Lake Superior is arguably Minnesota’s most majestic body of water, although it shares the shoreline of the Great Lake with other states and a Canadian province.
The lake is an incredible natural resource for Minnesota, providing fishing and water recreation, shipping and other benefits.
But nobody would overlook the fact that Minnesota, as the slogan says, is the land of 10,000 lakes. Minnesota’s bountiful water resources are widely dispersed throughout this incredibly rich and diverse state.
So it is with Minnesota’s incredibly rich and diverse economy. When thinking of Minnesota’s business prowess, there’s a natural tendency to focus first on the Fortune 500 firms that are headquartered in the Twin Cities metro area: familiar names such as Target, Best Buy, 3M, General Mills, Xcel Energy and Cargill.
Less obviously, Greater Minnesota also is home to many thriving and noteworthy businesses that help form the backbone of the state’s economy: familiar names including Arctic Cat in Thief River Falls, Lund Boat Company in New York Mills, Hormel in Austin, Polaris in Roseau, Marvin Windows and Doors in Warroad, American Crystal Sugar in Moorhead and the Mayo Clinic in Rochester.
We note this because we shouldn’t forget the people and the important things they do in Greater Minnesota, the diverse area outside the seven Twin Cities metro counties.
The needs of Greater Minnesota should be kept in mind when officials in St. Paul decide what to do with the unexpected wealth that is filling the state’s coffers. Minnesota appears to have ended its just completed fiscal year with a bulging $2.7 billion in revenues above and beyond what economists expected.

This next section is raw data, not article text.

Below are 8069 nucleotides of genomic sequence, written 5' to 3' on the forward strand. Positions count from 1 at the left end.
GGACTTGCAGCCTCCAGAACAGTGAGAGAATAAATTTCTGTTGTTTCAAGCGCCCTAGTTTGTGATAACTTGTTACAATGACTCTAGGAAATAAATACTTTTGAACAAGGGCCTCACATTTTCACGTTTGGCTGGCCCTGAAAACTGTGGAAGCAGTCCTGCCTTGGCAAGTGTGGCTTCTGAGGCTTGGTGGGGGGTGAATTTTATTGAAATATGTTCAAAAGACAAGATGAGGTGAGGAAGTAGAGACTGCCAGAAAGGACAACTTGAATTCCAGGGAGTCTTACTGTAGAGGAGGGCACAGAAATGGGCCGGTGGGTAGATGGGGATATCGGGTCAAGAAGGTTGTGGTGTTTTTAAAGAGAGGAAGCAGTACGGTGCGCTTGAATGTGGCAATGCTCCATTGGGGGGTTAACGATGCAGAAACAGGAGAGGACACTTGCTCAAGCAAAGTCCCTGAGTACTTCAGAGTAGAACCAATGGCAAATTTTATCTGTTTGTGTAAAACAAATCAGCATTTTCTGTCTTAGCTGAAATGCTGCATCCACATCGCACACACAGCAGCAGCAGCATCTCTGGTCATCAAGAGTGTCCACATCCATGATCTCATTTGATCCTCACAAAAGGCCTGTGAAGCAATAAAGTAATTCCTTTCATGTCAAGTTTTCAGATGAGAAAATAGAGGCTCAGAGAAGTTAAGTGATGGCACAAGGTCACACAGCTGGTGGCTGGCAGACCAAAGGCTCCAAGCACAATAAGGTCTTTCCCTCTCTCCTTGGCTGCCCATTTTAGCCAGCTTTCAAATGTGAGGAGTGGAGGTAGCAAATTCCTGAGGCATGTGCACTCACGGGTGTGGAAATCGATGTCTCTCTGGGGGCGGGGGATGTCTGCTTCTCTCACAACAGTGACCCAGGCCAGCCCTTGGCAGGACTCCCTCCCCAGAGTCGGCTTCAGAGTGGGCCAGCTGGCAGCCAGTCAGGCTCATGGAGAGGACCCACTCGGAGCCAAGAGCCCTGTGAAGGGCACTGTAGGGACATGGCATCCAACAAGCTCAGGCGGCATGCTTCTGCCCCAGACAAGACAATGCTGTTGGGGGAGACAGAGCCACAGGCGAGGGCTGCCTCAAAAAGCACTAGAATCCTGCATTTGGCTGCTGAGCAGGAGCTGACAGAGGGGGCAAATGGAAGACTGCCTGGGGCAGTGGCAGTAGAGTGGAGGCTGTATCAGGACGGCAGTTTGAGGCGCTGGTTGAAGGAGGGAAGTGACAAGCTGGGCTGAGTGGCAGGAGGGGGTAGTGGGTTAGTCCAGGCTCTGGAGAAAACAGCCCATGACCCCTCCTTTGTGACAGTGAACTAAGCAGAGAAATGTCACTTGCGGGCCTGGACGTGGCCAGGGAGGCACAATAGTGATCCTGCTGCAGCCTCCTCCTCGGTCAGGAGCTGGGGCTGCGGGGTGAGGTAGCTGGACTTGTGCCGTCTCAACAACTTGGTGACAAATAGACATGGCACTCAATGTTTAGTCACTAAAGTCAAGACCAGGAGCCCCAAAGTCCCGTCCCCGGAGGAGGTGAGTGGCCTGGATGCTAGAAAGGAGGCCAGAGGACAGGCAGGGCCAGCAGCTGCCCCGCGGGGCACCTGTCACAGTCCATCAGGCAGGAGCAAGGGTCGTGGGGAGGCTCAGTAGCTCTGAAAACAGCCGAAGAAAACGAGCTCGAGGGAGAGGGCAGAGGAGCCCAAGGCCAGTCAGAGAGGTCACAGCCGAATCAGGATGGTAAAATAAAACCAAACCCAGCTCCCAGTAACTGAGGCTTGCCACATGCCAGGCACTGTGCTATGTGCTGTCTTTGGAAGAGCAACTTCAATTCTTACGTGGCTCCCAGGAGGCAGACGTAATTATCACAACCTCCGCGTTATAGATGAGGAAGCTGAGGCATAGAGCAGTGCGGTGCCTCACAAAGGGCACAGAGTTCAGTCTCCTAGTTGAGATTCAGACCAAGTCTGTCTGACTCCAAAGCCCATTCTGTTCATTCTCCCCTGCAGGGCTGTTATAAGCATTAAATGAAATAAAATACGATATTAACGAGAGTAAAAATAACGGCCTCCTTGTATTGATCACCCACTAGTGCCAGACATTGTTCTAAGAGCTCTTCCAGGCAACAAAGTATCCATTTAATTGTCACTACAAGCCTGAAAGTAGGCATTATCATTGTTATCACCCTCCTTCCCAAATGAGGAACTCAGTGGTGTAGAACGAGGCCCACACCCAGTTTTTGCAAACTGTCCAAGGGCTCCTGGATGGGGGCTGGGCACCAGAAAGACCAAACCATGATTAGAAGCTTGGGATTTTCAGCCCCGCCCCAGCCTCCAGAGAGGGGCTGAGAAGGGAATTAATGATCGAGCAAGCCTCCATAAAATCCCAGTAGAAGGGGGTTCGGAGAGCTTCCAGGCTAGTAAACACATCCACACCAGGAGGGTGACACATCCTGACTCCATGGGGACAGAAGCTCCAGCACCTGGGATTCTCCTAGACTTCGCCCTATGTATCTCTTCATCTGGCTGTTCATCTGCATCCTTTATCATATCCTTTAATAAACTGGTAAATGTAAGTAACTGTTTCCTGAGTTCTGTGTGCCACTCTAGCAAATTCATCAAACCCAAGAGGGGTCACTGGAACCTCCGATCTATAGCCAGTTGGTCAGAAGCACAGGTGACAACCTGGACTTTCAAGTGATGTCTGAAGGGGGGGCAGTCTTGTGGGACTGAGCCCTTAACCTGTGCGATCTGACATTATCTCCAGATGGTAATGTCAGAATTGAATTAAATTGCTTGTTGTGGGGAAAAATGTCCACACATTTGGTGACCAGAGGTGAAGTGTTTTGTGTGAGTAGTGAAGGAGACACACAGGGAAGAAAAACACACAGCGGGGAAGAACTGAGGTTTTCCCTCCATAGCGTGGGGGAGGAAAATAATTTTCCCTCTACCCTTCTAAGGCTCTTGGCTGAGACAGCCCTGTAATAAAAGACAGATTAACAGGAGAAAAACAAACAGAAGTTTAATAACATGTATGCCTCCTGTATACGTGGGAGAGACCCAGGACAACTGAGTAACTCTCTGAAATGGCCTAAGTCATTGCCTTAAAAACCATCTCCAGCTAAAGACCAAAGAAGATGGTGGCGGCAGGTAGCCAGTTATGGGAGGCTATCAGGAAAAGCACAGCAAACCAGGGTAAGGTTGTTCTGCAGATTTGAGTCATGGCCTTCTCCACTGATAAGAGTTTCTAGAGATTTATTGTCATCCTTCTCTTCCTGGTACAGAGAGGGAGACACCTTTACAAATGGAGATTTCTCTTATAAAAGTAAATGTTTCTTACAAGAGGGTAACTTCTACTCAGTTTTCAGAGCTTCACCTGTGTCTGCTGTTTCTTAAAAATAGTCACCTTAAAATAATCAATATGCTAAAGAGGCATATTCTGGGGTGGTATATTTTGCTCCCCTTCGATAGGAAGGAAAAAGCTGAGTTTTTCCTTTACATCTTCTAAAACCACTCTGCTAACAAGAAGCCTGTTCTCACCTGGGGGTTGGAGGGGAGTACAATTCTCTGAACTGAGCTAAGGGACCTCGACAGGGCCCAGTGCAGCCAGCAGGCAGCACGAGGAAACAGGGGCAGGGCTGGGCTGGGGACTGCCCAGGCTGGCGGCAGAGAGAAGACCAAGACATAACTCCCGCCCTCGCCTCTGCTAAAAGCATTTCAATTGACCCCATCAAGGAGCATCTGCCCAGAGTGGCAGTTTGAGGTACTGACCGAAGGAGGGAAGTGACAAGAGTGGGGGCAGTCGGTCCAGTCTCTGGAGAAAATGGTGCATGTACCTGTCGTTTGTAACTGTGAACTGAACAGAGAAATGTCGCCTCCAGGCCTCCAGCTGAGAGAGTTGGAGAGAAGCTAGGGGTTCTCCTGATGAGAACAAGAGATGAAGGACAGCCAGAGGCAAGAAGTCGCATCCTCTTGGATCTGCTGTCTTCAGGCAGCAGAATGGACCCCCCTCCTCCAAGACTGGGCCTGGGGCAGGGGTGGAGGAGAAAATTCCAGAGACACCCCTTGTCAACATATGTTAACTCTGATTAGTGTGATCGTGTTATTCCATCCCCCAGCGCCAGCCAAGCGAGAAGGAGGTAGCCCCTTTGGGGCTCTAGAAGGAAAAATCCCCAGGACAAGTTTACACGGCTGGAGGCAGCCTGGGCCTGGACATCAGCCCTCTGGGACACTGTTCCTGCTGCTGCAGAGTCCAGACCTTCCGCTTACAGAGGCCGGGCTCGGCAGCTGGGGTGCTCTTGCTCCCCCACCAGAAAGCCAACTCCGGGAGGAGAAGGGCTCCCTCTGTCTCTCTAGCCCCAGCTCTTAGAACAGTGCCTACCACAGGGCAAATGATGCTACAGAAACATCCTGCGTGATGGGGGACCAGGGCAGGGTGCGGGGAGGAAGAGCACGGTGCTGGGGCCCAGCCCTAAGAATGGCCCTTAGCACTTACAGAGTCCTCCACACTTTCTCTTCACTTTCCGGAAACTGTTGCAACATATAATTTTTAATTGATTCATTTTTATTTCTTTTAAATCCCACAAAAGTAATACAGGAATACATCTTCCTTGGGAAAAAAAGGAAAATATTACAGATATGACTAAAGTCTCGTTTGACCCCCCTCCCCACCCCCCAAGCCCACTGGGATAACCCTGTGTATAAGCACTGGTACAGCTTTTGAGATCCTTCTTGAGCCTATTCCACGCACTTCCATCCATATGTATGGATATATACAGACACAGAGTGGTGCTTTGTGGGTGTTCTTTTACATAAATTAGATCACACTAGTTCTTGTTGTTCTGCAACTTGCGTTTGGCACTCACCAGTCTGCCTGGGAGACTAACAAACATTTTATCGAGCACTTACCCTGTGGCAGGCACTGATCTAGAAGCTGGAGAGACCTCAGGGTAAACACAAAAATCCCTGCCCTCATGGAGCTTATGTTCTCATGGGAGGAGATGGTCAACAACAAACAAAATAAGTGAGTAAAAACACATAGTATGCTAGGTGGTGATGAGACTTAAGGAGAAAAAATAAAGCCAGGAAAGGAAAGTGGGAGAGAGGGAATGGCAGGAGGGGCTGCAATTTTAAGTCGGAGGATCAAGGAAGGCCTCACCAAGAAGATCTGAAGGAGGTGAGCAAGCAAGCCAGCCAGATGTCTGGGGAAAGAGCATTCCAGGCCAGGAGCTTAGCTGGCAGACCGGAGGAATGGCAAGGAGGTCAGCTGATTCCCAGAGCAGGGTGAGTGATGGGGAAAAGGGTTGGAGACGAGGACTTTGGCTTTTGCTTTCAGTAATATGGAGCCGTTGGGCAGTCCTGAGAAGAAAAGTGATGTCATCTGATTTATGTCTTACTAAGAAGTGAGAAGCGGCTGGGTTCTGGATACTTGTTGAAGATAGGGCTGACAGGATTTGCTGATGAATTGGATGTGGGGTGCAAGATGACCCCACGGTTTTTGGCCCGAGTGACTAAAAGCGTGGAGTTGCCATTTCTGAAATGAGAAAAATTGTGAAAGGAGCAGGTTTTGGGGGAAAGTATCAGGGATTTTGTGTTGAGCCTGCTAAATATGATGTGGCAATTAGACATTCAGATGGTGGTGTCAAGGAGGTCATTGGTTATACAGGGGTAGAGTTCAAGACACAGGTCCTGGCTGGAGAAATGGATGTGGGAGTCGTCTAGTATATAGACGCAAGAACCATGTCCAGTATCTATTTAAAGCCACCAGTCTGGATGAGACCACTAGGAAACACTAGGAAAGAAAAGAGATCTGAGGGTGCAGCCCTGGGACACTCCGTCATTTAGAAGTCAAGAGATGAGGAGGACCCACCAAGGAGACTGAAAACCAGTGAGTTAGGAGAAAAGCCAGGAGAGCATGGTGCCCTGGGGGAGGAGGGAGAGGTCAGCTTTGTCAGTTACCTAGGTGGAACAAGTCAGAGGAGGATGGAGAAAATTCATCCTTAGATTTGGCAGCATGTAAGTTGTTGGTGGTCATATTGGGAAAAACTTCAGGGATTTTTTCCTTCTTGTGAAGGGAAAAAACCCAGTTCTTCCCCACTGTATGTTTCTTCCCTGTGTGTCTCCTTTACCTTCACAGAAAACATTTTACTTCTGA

Minnesota is on track to collect $26.6 billion in net general fund revenues — 11.2% better than predicted in February, thanks to an economy that is performing better than expected as we recover from the COVID-19 pandemic.
More people are being vaccinated, businesses keep reopening, and federal support continues.
That means Minnesota is in an excellent position to invest wisely throughout the state. By investing wisely, Minnesota can strengthen its already robust economy and create even better opportunities for residents and businesses.
Minneapolis and St. Paul are thriving. But we need to make sure that other areas of Minnesota keep pace. It’s taken Moorhead decades, for example, to get a crucial railroad grade separation that will put an end to long waits for trains — a cause of delays for ambulances and public safety crews.
There are too many such examples throughout Greater Minnesota. Now that the state is flush, we need to ensure that we invest wisely so that the entire state can flourish.
We can chart a better future by investing amply in crucial needs including infrastructure, transportation services, economic development and workforce development, affordable housing as well as local government aid and property tax relief.
Minnesota’s small towns are an overlooked source of strength for the state. To keep them vibrant, and to buoy the entire state, we shouldn’t neglect to invest in Greater Minnesota.
This other view is the opinion of the editorial board of our sister publication, the Forum of Fargo-Moorhead.